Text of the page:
Boarding Priorities - If a flight is Oversold, no one may be denied boarding against his/her will until UA
or other carrier personnel first ask for volunteers who will give up their reservations willingly in exchange for compensation as determined by UA
. If there are not enough volunteers, other Passengers may be denied boarding involuntarily in accordance with UA
’s boarding priority:
a) Passengers who are Qualified Individuals with Disabilities, unaccompanied minors under the age of 18 years, or minors between the ages of 12 and 17 who use the unaccompanied minor service, will be the last to be involuntarily denied boarding if it is determined by UA
that such denial would constitute a hardship.
b) The priority of all other confirmed passengers may be determined based on a passenger’s fare class, itinerary, status of frequent flyer program membership, and the time in which the passenger presents him/herself for check-in without advanced seat assignment.
That is the policy UA
has for denying boarding in the case of an oversold situation, straight from tho contract of carriage that can be found online.
As you can see there are specific outlays for minors and individuals with disabilities to be continued on with the flight.
the quote also says that passengers to be denied boarding will be determined by fare class, itinerary, FFP membership, and time of check-in.
My guess, after listening to the honolulu news story, is that UA
detrained that at least 2 hours in advanced they would have to offload a significant amount of people. So they proactively, at the checkin counter, started looking to rebook people. Based on the occurrence of fare class (probably the cheapest), the FFP membership (none), and checkin time (last). hew would not have been in the list of people that could reasonably expect seats if there were enough volunteers.
Yes he could have demanded to go through to the gate and see about how many people decided to voluntarily take the compensation, but united convinced him it was futile and that he should enjoy his extra 8 without having to stay at the airport.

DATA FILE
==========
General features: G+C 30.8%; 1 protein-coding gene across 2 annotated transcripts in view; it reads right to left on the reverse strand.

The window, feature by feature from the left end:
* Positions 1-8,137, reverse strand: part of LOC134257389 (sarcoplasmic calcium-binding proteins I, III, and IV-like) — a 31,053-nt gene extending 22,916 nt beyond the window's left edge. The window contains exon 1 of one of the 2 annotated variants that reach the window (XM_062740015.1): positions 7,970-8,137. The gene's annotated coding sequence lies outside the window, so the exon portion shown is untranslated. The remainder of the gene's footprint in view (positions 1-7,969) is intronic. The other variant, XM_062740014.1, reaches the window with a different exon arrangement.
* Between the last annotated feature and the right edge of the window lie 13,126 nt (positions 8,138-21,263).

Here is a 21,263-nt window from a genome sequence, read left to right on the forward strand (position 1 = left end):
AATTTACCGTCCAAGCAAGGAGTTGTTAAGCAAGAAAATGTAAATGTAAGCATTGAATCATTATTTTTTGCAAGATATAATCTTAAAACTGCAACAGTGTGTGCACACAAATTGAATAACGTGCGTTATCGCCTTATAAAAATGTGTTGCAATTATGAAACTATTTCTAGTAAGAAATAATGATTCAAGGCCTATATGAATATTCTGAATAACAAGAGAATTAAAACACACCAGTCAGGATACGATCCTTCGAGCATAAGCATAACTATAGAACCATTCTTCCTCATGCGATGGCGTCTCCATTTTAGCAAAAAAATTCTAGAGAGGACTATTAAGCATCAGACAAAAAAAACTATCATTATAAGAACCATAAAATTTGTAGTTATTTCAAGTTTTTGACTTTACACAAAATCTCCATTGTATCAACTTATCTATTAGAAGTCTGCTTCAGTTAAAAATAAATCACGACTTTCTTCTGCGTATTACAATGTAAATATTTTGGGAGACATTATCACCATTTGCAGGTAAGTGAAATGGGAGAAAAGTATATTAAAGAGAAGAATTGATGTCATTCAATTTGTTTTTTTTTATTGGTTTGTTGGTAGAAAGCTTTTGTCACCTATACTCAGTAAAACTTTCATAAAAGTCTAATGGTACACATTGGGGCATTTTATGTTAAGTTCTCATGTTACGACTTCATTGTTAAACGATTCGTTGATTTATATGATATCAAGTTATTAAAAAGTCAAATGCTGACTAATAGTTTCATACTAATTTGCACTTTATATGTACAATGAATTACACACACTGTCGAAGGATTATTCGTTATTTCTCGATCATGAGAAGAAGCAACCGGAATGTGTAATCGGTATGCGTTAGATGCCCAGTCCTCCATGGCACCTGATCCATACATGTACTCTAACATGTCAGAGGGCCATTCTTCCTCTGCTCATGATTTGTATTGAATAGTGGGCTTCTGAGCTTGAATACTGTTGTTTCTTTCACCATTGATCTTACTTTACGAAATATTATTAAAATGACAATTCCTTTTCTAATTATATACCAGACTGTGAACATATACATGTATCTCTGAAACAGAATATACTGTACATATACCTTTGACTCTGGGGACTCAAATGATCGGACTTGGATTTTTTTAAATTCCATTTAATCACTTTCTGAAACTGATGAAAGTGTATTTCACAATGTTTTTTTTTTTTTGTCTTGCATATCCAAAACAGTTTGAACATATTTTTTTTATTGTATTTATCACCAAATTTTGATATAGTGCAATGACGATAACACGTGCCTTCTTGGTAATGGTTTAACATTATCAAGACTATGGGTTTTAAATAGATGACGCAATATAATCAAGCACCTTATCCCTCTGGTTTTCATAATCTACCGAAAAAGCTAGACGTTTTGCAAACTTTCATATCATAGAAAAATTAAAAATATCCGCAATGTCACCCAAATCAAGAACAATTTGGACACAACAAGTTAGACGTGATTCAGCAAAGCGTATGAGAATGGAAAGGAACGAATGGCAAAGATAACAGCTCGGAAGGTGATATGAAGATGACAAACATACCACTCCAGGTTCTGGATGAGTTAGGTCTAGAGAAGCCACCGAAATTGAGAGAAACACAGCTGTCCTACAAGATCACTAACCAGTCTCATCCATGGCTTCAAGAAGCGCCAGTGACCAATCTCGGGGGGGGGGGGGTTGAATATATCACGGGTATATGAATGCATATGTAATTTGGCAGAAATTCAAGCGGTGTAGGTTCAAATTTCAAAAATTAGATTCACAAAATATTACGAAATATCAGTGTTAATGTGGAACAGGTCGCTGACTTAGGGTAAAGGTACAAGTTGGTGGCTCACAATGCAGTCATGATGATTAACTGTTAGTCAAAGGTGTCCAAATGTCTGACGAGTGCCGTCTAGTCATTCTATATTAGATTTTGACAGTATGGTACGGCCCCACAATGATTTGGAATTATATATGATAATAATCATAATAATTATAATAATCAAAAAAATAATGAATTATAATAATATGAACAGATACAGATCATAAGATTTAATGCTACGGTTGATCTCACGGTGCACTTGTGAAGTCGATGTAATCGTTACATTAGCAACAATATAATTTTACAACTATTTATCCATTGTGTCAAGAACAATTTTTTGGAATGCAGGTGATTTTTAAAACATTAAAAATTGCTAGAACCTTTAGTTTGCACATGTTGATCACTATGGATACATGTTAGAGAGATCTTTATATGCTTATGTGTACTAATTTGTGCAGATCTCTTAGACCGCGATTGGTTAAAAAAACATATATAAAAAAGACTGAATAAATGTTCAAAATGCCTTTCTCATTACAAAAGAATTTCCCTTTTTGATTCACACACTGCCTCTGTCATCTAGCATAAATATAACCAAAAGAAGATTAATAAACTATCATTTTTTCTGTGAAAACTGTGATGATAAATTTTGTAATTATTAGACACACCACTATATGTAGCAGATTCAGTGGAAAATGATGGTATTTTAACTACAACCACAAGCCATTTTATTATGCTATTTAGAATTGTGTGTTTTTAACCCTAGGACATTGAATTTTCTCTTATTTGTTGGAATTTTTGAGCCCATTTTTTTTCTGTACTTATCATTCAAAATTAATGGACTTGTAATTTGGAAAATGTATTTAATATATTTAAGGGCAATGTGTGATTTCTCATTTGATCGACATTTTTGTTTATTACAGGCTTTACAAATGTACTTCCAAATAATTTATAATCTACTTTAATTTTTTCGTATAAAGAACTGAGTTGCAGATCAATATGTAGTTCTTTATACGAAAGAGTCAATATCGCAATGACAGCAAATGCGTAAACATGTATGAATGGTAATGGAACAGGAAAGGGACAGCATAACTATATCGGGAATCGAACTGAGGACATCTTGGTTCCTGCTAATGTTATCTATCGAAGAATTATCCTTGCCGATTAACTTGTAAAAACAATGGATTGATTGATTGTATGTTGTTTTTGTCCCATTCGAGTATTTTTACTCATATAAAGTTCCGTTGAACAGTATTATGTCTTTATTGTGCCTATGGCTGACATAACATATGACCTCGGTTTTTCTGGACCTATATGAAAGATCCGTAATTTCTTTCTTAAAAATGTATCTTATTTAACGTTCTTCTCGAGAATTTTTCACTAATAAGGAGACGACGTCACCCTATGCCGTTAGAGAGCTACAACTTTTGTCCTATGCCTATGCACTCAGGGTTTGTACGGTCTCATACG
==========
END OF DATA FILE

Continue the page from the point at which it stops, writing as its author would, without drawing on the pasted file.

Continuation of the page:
|Quoting mjoelnir (Reply 67):|
Their were quite a few pax not offloaded and my suggestion would be that you END on the disabled, the elderly and perhaps the very young.
If that were the policy, you would se many more "disabled passengers" so that they are not offloaded (see Disneyland's new policy on disabled lines).
|Quoting DTW2HYD (Reply 64):|
But not when I hear stories like airlines charging returning active military for excess baggage, refuses to refund $100 to a terminally ill pax who probably will never travel again in his life or this case bump a 90 old veteran who should be honored.
The baggage is something the military should reimburse (I think the airline shouldn't charge, but it is a service not included in the ticket so I have no problem, and airlines are not a charity). The terminally ill issue I do have a problem with, no excuse. involuntary boarding I have shown my allegiance. It is a fact of life, sometimes we (and 40 other people, who may have had to see their dad before they died, etc.) get denied boarding.
At least it was better than my experience with denied boarding, Song/Delta Agent "we are just finding your seats." me "oh wait isn't that the jetway being pulled back?" agent "yes, here are your seats - the airplane leaves in 6 hours and gets in at midnight, Good luck"